blue bulletin from bcidaho

Opioid addiction awareness

Opioid misuse and addiction has caused an epidemic in the United States. According to the U.S. Department of Justice, 107,622 deaths in the U.S. in 2021 were due to a drug overdose. About 66% of those deaths were related to opioid overdose. Additionally, the Idaho Drug Overdose Prevention Program reported 241 deaths in Idaho were linked to an opioid overdose in 2021.

The effort to help cut down on opioid-related deaths starts with raising awareness and prevention.

medications and bottlesFacts about opioids

Learning more about opioids and how they work can help raise awareness of opioid abuse and overdose and bring attention to treatment options.

Here is some more information about opioids:

  • Opioids are usually used for short-term pain control. They include medications such as fentanyl, hydrocodone (Vicodin®), morphine, codeine and oxycodone (OxyContin®).
  • Opioids can be prescribed, but they can also be bought illegally. Even prescription opioids can be potentially dangerous and harmful if not taken as prescribed.
  • Opioids are very addictive. The drug binds to receptors in the brain and nerve cells to reduce pain but can also cause a sense of euphoria or an intense high that can lead to dependence and/or addiction.

Opioid use disorder symptoms

Johns Hopkins School of Medicine describes opioid use disorder (OUD) as a complex illness in which people feel like they can’t stop taking the opioid drug, even when they want to stop, or when using it negatively affects their physical and emotional wellbeing.

Here are some of the symptoms of OUD:

  • Physical dependence on opioids
  • Unsafe, frequent or unhealthy use of opioids
  • Cravings
  • Isolation from family and friends
  • New problems with personal finance
  • Sudden weight loss

Treatment options

While there are effective treatments for opioid addiction, only about 1 in 5 adults with OUD will get treatment. According to the Food and Drug Administration (FDA), effective treatment includes a mix of prescription drugs with counseling and behavioral healthcare.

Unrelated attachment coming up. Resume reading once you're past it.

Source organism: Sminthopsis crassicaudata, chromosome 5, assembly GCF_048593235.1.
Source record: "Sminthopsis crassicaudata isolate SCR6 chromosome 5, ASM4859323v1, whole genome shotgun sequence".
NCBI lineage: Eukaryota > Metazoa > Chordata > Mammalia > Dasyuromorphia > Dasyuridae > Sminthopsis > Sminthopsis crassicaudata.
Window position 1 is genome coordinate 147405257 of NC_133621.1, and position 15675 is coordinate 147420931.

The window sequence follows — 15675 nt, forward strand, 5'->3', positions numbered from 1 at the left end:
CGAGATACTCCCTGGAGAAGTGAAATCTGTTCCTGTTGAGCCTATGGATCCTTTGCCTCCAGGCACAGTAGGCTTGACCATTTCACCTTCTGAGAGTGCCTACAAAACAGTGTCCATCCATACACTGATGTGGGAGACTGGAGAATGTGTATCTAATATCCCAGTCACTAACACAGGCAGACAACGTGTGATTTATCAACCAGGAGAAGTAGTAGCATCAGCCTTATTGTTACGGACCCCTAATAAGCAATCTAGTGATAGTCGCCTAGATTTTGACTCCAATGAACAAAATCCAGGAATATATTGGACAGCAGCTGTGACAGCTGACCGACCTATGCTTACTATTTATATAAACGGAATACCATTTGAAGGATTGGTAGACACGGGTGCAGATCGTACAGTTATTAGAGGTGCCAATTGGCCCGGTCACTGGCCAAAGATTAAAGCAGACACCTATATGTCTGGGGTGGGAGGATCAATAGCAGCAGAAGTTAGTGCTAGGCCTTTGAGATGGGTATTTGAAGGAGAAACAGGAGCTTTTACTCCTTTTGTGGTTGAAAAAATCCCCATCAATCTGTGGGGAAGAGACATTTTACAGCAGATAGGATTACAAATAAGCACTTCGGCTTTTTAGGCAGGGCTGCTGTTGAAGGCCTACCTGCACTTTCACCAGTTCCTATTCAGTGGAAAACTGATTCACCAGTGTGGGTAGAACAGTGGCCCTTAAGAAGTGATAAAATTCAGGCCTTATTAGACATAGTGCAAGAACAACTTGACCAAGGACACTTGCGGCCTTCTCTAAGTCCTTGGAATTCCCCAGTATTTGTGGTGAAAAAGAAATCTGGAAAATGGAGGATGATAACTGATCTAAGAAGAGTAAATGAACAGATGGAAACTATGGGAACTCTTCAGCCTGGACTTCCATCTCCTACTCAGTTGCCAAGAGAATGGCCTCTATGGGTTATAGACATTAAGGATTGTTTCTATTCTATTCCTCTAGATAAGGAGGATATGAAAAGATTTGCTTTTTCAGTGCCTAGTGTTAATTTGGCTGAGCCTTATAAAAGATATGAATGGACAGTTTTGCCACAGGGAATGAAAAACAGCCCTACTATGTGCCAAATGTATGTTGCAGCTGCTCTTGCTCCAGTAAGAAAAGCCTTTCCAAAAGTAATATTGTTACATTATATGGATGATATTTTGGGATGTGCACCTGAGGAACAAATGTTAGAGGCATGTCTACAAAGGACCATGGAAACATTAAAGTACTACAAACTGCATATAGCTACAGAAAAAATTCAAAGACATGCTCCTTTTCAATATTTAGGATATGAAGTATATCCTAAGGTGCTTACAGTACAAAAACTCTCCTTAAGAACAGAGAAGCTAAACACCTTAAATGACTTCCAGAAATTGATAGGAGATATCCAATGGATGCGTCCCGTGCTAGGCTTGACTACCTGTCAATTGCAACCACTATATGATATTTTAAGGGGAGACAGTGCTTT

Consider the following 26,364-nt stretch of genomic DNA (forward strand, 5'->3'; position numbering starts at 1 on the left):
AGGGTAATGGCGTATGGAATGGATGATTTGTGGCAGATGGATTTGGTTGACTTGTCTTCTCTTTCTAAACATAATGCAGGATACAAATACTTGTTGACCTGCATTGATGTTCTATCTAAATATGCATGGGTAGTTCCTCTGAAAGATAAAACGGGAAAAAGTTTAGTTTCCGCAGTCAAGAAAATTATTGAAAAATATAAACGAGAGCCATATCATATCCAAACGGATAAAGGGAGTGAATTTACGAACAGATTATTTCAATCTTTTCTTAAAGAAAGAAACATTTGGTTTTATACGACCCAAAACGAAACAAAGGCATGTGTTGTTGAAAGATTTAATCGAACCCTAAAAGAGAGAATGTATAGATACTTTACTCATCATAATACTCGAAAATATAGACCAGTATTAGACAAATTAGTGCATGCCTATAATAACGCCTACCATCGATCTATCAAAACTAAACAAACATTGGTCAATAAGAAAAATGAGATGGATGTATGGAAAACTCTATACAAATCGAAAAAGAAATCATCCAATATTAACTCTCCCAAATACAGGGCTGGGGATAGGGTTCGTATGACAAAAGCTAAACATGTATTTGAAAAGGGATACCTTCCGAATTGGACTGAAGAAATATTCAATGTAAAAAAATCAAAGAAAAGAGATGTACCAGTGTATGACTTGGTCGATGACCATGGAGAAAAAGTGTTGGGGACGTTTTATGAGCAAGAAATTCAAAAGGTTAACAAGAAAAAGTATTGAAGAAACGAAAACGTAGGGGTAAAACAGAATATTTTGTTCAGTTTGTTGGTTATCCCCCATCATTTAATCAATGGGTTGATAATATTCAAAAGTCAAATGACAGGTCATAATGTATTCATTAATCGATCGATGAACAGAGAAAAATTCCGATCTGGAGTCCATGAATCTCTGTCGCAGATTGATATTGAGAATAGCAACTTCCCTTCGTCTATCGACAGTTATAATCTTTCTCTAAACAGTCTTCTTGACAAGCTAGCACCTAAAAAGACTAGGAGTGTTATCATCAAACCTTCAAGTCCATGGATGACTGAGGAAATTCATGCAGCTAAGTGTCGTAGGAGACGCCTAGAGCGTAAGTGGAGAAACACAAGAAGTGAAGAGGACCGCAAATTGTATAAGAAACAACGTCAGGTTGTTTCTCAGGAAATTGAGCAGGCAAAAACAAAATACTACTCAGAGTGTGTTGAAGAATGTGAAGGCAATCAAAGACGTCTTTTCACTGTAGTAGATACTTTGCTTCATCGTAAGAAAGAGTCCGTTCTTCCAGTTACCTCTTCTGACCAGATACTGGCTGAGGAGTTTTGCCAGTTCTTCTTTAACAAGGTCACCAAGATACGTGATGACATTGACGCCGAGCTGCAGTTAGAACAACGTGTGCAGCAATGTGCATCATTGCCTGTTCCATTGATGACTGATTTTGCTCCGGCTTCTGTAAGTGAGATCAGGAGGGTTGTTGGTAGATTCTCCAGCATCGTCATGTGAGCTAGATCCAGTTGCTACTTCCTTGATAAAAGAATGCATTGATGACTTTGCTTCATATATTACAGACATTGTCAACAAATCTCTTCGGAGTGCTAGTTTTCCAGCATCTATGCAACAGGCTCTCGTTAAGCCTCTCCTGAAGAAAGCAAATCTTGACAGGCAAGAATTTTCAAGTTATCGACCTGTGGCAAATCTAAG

Medication therapy

There are three FDA-approved drugs that can help curb opioid dependence when combined with mental health treatment:

  • Buprenorphine, which helps lessen the effects of physical dependence withdrawal symptoms
  • Methadone, which reduces opioid cravings, withdrawals and the euphoric effects
  • Naltrexone, which blocks the euphoric and sedative effects of opioids while reducing opioid cravings

Counseling and behavioral therapies

Cognitive behavioral therapy (CBT) can be a key part of an effective treatment plan when combined with medication. CBT can help people recovering from OUD in a few ways, including:

  • Explaining how opioids affect the body and brain
  • Helping people spot triggers that cause cravings and urges to use opioids
  • Helping people build coping methods and skills to manage triggers

People recovering from OUD can have withdrawals, including anxiety, agitation and insomnia. CBT can help with this by teaching coping methods.

How you can protect yourself

If you are prescribed an opioid drug, here are a few things you can do:

  • Ask your doctor and pharmacist to tell you when you are prescribed an opioid.
  • Ask your doctor questions about why you may need to take an opioid and how long you will need to take it.
  • Ask your doctor how you can lower your risk of potential side effects and what to do with any unused opioid medications.
  • Take only the amount you are prescribed and follow your doctor's instructions. Only take them for the amount of time that your doctor recommends and prescribes.
  • Do not save unused opioids and take any unneeded drugs to a drug takeback location. The Idaho Office of Drug Policy has an online search tool to help you find a drug takeback location near you.

Take precautions

If you know someone who is struggling with an opioid addiction, here are a few ways you can help:

  • Educate yourself on the opioid epidemic. Learn about the causes, signs and symptoms of addiction.
  • Talk about opioid addiction with family and friends. Share what you’ve learned about it, how it changes people’s lives and how to prevent it.
  • Keep any medications you have at home out of sight and secure, especially opioids.
  • Take advantage of national or local takeback days to safely get rid of any unneeded drugs. 

How Blue Cross of Idaho is helping

Blue Cross of Idaho follows the Centers for Disease Control and Prevention's (CDC) rules for using opioids to treat chronic pain. Doctors have a series of steps they need to take when prescribing opioid drugs – especially for patients who haven't taken them before.

Here are a few of the steps doctors follow before prescribing opioids:

  1. Deciding when to start treatment with opioids
  2. Limiting the amount of days an opioid is prescribed
  3. Prescribing the right strength of opioids
  4. Using step therapy by requiring that non-opioids be tried before prescribing an opioid

Additionally, Blue Cross of Idaho has removed some of the financial barriers to getting naloxone, a drug that can help reverse an opioid overdose.

Helpful resources

If you or someone you know are struggling with mental illness or a substance abuse disorder, here are some resources that can help:

For more resources on mental health, visit Blue Cross of Idaho’s mental and behavioral health education page.


Posted: August 30, 2023